It was no one’s fault but my own when I left Manila for a trip to the province of Batangas shaded in gloom. The sky was thick with cloud all grey and dark, and without so much as a single wink for two whole days, sleeplessness was finally taking its toll on my body.
Somnolent in ways only insomniacs understand, the nearly two hour ride—even while framed by sprawling fields of rice and pineapples—didn’t do much to enliven the day. Until we reached the narrow roads of Taal, with its old Spanish-inspired houses, and that sense of old-world grandeur that seemed to sizzle on all but our modern-day van, that things started to look expectantly brighter.
My first stop was the Basilica of the Parish of St. Martin de Tours, one of the oldest Catholic churches in the province, and undoubtedly the biggest church this side of Asia. I have heard of the old Basilica in past conversations with the folks back home, how it rises majestically amid patches of ancient ruins and a row of residential houses still aglow with old-fashioned splendour. Time was at a standstill, it seems, in this corner of Batangas, scarcely moving save for the flank of cars and vans that litter its wide parking space.
Breathtaking even at first glance, the Basilica St. Martin de Tours is an imposing figure, a clear testament carved in stone of both the imperial power of Spain and its unwavering faith in its Church centuries ago. The belfry still looms like the giant of a structure that it was back then, while its façade, a sprawling vertical expanse of aesthetically hewn and whittled stone, rises with a colonnade and several windowed archways like in the days of Rome’s Constantine and Caesar Augustus.
Basilica, or basileios in Latin, began in Rome. It means kingly structure or a beautiful hall—literally the Hall of the King. The public basilicas were first used not for worship but transactions in trade and business, the oldest of which is the Basilica Porcia built by Cato the Elder in Rome at 184 B.C.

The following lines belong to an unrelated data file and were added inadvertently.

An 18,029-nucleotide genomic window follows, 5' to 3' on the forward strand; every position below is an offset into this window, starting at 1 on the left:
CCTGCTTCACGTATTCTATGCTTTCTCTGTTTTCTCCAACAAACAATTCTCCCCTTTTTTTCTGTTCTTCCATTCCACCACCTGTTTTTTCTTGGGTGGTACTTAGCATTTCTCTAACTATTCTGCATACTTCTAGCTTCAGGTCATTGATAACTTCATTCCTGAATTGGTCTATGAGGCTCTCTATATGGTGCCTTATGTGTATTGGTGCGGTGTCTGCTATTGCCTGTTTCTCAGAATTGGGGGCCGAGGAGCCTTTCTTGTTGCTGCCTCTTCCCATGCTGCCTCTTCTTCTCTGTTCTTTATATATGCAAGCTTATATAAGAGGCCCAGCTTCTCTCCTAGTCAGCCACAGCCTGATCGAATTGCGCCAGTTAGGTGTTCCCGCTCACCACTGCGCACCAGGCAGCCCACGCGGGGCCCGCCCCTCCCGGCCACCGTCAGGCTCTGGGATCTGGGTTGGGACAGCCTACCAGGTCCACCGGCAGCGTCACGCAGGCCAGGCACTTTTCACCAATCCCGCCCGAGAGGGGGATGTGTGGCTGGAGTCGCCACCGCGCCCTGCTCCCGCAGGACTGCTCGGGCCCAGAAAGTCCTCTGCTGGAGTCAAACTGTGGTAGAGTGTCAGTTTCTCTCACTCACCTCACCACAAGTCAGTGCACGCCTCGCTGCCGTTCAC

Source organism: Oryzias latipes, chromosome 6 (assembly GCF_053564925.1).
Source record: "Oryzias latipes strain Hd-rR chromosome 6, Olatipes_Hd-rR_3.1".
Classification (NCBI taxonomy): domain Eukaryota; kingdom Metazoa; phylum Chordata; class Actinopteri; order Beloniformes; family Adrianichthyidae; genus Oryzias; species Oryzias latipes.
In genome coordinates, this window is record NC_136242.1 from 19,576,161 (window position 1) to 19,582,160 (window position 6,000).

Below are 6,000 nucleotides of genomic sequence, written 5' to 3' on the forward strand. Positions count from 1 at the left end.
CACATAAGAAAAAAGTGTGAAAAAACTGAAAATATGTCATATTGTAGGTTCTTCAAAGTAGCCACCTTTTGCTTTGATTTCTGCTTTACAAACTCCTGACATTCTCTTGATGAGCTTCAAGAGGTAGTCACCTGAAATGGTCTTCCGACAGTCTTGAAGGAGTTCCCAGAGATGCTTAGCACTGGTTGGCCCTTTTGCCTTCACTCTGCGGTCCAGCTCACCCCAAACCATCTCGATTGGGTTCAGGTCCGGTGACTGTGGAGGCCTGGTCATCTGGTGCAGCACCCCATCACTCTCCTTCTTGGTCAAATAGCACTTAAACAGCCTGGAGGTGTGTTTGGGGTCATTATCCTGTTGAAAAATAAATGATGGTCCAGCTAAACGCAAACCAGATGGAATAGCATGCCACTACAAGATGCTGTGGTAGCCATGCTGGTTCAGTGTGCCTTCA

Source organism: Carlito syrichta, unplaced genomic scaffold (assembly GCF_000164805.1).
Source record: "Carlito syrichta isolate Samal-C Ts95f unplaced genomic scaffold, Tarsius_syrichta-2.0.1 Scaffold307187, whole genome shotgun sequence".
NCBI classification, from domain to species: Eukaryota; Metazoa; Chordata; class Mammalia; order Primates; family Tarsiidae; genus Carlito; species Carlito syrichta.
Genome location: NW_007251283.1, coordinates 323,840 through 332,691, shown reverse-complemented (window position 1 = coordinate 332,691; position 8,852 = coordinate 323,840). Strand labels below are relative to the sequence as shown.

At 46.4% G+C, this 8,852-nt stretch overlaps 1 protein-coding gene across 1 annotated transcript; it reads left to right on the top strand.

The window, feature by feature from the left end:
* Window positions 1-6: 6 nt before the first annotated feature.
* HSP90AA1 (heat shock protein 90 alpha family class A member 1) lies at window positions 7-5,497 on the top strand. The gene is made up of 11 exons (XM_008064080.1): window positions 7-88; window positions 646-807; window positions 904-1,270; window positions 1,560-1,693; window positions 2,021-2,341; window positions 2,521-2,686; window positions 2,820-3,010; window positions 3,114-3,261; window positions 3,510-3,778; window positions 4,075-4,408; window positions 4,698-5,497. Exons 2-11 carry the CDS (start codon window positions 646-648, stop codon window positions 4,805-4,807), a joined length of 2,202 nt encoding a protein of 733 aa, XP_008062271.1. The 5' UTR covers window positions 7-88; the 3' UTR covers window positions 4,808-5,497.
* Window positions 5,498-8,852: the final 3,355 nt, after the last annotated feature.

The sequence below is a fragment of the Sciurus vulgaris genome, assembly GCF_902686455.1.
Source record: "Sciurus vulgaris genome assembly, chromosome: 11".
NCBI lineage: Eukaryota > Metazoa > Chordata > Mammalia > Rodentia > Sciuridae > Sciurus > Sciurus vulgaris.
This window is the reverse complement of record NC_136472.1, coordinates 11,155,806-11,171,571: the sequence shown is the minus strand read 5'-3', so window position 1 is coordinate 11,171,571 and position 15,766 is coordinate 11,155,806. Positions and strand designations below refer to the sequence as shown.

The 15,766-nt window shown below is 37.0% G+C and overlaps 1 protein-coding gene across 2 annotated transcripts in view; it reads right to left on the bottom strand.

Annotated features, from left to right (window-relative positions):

The ecclesiastical basilicas came much later, the first having been occupied by one of the first bishops of Rome, St. John of the lateran. Basilicas were structures that exuded power and dignity, a reminder to the people that faith in government and its church must remain as unwavering as its symbols.
Its parish priest, Monsignor Alfredo Madlang Bayan said St. Martin de Tours is the biggest church this side of Asia, and one of the oldest in the Philippines. The basilica is roughly 200 years old, quite young in relation to the churches of Balayan, Balaca, Bauan, San Jose and San Juan (my hometown), which are approximately 400 years old. Restoration of the Basilica St. Martin de Tours is now ongoing, with the aim of bringing back the glory of its old-world charm.
(*Read the full story in Batulao View magazine, published by Sandari Batulao.)
JOEL PABLO SALUD is the chief editor of the Philippines Graphic magazine, the country’s top newsweekly publication under the ALC Group of Publications, which include the BusinessMirror. He is a member of the Unyon ng Manunulat sa Pilipinas (UMPIL) and the Manila Critics Circle. He regularly writes reviews for the Philippines Graphic Review of Literature.